Girls and women cannot be empowered unless there is involvement of men and boys’ in menstrual hygiene. Men and boys should be educated about the menstrual hygiene, so that they understand that it is not a shameful thing to discuss.

More research is required in this area. Research work should be encouraged on this topic to discover better management methods of menstrual hygiene and increase the accessibility and affordability of sanitary napkins. A discussion on menstrual hygiene with a number of academicians and other organisations should be organised in each school with every new batch on regular basis.

Nukkad Natak can be performed with the help of trained social workers on menstrual hygiene. This would  break the silence surrounding the issue in the community. Further the social workers can initiate talk at the household level where men, women and their adolescent members can participate equally. Movies/Social Media/Radio Talk can generate awareness across India. "PadMan", is a movie which broke the silence on this topic in social set up. The protagonist of the movie uses a sanitary pad to fight discrimination faced by women during their periods. These type of movies and documentary should be shown in the school and the communities.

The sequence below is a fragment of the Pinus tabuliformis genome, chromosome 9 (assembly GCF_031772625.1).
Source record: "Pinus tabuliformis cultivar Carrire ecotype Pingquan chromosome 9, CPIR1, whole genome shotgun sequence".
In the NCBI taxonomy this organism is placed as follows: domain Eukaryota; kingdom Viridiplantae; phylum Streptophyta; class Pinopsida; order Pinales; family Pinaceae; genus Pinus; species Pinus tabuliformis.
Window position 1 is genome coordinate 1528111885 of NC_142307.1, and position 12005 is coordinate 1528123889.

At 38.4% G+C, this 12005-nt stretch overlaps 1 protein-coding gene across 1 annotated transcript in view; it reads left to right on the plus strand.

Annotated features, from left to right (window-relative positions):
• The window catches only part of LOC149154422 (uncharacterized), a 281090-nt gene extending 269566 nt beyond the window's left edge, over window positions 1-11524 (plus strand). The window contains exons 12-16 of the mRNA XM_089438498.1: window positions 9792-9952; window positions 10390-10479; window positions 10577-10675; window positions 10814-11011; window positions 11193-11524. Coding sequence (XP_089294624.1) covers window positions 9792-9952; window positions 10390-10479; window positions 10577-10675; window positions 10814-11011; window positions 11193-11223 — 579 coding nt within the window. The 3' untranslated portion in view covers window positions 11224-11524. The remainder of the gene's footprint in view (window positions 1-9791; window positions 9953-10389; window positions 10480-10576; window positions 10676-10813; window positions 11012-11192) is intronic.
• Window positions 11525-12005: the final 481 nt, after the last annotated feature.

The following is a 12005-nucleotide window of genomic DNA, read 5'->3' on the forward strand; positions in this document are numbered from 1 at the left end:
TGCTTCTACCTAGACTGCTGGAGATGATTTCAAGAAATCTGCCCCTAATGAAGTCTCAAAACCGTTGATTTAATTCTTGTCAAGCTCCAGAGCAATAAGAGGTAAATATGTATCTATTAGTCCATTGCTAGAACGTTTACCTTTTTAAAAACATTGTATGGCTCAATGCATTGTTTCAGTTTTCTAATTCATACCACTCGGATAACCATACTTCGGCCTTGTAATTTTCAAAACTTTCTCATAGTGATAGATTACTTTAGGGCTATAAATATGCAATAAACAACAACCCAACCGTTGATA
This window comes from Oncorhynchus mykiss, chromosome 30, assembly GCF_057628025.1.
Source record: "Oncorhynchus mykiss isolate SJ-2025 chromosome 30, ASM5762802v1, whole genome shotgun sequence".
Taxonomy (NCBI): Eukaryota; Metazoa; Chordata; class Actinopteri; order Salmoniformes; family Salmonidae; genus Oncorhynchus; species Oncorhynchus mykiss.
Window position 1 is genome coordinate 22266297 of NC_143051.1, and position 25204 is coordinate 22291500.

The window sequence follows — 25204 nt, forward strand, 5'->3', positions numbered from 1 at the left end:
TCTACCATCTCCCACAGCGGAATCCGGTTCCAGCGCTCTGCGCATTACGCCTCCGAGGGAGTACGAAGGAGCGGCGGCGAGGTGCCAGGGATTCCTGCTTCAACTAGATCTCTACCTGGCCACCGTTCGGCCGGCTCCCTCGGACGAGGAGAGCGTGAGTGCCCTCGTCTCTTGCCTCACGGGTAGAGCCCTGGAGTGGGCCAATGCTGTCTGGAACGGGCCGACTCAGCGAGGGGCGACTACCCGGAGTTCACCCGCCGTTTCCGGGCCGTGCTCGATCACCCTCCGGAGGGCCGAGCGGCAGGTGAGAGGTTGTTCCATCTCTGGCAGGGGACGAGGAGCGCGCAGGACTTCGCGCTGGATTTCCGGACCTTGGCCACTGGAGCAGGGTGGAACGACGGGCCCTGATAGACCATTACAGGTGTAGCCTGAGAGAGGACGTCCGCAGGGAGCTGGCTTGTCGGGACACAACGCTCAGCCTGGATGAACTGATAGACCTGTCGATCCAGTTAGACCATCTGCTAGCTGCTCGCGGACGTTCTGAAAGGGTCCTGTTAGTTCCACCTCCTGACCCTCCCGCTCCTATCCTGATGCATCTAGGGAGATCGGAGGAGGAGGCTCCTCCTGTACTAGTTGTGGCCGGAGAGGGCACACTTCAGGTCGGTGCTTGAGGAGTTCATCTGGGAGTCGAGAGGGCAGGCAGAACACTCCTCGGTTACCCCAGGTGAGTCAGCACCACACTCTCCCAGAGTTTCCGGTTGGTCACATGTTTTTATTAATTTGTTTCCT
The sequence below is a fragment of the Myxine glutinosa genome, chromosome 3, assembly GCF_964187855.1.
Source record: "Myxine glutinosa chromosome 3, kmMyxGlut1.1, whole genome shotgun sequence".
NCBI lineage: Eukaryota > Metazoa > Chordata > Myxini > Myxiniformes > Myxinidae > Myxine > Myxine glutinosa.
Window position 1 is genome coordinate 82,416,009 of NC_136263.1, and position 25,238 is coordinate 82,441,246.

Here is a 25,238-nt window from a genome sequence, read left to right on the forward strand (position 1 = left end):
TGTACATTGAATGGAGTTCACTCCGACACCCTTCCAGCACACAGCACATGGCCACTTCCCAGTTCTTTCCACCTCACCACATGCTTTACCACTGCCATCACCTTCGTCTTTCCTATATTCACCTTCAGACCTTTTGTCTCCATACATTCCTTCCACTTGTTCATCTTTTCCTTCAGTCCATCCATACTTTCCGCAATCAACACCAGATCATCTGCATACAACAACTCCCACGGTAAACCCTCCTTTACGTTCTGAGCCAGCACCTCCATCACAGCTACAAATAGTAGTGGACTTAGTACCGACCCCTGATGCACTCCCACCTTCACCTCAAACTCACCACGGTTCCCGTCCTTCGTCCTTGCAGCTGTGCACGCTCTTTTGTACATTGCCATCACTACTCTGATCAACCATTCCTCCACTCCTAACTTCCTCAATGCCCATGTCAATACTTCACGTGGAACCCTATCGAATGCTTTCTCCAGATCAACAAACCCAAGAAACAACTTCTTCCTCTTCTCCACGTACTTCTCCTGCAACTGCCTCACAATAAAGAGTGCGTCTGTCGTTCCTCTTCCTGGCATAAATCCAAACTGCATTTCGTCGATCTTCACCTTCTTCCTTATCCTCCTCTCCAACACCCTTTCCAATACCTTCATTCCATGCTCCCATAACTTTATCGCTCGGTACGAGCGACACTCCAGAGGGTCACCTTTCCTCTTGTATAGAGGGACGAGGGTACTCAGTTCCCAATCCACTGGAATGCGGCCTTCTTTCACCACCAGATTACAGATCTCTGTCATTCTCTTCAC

Teachers need to be convinced that there is nothing unclean about menstruation. They have inhibitions and they themselves believe in the myth. According to a study [13], majority of the teachers believe that menstrual blood is impure. Training sessions should be conducted to make them comfortable talking to the students about their own menstruation experiences. Once their own understanding is clear, they can talk to their students freely.

Mothers in a family play a very important role in the upbringing of their children. When a girl first gets her first period, she goes to her mother. It is from them that the children learn about  social taboos in the form of culture and traditions. So, it is very important that mothers of these adolescent girls are educated so that they can freely discuss this topic their children.